Objective: The aim of this study was to define the role of surgery in managing patients with a primary squamous vaginal cancer.
Methods: A retrospective review was conducted of patients with primary invasive vaginal cancer managed at one institution over a 25-year period. The results were compared with those of all major publications of the past 20 years.
Results: A total of 84 patients were reviewed. Forty-five (66%) were of squamous origin. The median follow-up was 45 months (range: 0.6-268). The patients were primarily treated by surgery in 67% and by radiotherapy alone in 33% of cases. The 5- and 10-year overall survival was, respectively, 74 and 58%. For stage I the figures were 91 and 70%. These survival rates compared favorably with those of published series of cases managed by radiotherapy alone. Univariate analysis showed that age (P = 0.004), size (P = 0.009), site (P = 0.016), lymph node status (P = 0.022), FIGO stage (P = 0.027), and treatment (P = 0.003) were relevant prognostic factors. Multiple regression analysis, however, revealed that only age (P = 0.009) and size (P = 0.037) were independent prognostic variables.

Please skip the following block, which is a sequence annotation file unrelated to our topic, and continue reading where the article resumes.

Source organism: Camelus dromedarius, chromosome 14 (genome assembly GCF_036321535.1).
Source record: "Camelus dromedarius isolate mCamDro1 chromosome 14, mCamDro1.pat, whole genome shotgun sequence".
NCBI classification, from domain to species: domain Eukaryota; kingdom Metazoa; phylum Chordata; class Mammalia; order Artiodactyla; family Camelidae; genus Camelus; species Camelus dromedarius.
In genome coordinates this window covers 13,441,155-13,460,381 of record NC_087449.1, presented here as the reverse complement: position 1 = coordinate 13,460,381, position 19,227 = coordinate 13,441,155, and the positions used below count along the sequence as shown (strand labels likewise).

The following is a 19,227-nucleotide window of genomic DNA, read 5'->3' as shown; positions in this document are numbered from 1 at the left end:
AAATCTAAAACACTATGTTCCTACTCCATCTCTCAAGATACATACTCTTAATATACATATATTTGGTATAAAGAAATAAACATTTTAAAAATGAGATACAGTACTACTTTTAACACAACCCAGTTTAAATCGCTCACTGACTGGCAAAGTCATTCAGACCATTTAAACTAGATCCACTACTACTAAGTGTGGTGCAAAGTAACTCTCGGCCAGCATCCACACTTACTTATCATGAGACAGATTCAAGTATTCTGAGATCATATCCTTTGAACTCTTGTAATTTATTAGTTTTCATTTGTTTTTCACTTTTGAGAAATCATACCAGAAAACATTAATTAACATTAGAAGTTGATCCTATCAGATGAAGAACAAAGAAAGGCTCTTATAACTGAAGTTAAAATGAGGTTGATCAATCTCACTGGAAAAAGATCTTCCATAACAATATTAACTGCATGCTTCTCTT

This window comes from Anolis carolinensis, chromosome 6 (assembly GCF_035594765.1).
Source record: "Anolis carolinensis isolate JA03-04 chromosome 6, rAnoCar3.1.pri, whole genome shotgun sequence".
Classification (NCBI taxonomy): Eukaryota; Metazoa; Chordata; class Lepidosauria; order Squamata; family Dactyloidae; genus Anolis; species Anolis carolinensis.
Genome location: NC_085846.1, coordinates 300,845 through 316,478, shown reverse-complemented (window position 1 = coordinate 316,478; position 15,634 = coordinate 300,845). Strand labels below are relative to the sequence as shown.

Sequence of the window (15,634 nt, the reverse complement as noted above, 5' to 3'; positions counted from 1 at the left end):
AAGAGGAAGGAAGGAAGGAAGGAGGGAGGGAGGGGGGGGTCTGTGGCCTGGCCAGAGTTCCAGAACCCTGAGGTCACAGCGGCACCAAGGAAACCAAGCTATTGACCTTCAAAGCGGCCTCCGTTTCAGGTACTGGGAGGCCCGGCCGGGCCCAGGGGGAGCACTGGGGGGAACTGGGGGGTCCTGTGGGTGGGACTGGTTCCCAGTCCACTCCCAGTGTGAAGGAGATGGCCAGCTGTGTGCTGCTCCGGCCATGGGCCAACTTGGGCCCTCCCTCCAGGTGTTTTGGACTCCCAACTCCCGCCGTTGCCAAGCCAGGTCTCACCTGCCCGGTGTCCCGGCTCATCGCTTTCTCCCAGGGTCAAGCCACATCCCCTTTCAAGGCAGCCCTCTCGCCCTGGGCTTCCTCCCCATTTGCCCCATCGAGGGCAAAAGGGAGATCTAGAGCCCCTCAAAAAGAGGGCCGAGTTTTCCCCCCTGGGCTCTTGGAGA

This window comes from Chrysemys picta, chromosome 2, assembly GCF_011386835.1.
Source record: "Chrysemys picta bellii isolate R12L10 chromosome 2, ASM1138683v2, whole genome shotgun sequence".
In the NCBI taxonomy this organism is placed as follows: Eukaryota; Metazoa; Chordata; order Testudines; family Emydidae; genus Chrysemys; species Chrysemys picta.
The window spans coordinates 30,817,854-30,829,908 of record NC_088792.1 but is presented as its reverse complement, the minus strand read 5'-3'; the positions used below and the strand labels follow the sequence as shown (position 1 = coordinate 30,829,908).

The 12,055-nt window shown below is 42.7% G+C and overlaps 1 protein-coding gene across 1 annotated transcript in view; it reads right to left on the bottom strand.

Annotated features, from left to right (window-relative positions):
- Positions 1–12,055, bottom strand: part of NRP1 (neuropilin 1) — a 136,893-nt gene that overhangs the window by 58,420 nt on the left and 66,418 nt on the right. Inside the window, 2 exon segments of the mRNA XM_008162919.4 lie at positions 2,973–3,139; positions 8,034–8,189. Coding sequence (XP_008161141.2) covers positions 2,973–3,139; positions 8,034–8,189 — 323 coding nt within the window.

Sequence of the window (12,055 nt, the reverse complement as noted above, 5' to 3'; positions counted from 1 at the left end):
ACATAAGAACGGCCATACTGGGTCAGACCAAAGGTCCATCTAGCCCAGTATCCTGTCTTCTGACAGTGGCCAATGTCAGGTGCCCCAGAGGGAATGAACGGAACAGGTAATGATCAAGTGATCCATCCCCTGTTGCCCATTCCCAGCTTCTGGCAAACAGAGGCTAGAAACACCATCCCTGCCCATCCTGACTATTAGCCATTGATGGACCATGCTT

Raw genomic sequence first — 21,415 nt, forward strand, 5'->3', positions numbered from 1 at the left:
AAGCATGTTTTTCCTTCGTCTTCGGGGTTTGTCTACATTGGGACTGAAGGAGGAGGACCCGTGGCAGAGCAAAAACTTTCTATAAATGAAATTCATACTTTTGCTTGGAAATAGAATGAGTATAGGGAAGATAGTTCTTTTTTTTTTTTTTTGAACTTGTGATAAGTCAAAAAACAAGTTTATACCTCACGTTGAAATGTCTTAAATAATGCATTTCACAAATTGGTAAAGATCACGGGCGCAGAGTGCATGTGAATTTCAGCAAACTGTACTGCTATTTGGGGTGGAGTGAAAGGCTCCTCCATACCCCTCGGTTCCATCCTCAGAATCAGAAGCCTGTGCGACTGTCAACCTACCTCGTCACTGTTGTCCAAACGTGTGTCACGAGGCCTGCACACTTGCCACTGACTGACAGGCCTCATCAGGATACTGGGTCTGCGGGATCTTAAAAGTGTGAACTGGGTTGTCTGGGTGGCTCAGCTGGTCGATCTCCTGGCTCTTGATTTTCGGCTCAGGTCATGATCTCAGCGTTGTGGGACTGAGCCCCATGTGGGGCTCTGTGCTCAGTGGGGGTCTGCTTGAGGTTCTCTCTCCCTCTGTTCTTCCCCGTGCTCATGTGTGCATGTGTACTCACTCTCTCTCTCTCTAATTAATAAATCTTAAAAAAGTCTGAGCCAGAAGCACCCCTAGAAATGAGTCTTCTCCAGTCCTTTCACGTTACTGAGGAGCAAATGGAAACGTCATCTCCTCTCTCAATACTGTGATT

Conclusions: Stage I and II squamous vaginal cancer patients have good outcomes in terms of survival and local tumor control if they are managed by initial surgery followed by selective radiotherapy.
Copyright 2001 Academic Press.